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300-Year-Old Philippine Rosewood Tree Faces Another Threat to be Cut Down

300-Year-Old Philippine Rosewood Tree Faces Another Threat to be Cut Down

Local Officials Plan to Cut Down 300-Year-Old Philippine Rosewood Tree in San Francisco, Agusan del Sur

A 300-year-old Philippine Rosewood tree in San Francisco, Agusan del Sur faces danger anew of being cut down.

The 300-year-old Philippine Rosewood tree, locally referred to as “Toog,” is once again under danger of being cut down, nearly four years after being granted a pardon for preservation. The tree is located in Barangay Alegria, Philippines, and is thought to be the tallest and oldest of its kind in the country.

During a committee hearing initiated by the town council’s environment committee, most local officials expressed a preference for protecting people’s lives over preserving the historical value of a towering tree.

Philippine Rosewood Tree

The hearing was held in response to a Barangay resolution asking the mayor to conduct another assessment of the health status of the 54-meter tree, due to concerns about its safety during natural disasters such as storms or earthquakes.

Many residents living near the tree reported feeling afraid and sleepless after a recent earthquake, and some sought refuge elsewhere.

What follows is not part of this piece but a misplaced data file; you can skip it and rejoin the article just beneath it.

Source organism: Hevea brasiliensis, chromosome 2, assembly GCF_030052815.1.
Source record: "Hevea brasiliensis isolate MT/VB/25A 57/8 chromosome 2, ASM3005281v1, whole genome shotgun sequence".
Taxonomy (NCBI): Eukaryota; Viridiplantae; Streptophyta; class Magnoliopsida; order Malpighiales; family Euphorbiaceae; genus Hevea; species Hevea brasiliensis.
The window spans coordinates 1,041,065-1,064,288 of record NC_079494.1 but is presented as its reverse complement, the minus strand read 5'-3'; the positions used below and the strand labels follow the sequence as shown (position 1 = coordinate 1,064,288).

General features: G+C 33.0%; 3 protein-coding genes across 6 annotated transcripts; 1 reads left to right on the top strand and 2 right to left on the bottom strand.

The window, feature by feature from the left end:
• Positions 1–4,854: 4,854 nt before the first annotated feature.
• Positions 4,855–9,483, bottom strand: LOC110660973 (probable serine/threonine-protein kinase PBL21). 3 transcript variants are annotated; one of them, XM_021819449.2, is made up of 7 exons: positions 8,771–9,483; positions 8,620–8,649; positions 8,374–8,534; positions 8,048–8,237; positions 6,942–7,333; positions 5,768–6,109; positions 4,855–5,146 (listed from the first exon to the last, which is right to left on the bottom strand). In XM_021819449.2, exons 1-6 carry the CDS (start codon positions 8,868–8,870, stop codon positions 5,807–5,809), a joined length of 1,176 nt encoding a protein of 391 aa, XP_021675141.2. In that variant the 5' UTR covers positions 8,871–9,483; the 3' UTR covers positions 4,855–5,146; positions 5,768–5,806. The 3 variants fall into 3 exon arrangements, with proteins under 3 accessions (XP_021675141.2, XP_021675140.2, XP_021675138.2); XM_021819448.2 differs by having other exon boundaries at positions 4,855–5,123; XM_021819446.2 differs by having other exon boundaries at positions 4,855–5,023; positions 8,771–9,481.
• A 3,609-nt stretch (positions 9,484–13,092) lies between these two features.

During the hearing, Mayor Grace Carmel Paredes-Bravo emphasized the importance of protecting the safety of the majority of people. The committee agreed to send a letter of invitation to government experts to assess the health status of the tree.

Philippine Rosewood Tree

Once a cutting permit was obtained by the regional office of the Department of Environment and Natural Resources, local officials were compelled to think about cutting down the centuries-old Toog tree for the third time.

Local government and conservationist groups decided in 2019 to postpone the tree’s removal awaiting a comprehensive investigation by experts. The next year, officials considered cutting the tree in two to keep it as a landmark, but this was put on hold by a local preservation group called Preserve the Toog Tree Please (STOP).

The tree was alive and healthy, according to experts Armando Palijon and Marcelina Pacho, but local officials are concerned about the safety of nearby residents.

The fate of the 300-year-old Toog tree remains unknown as government experts prepare to conduct another health check.

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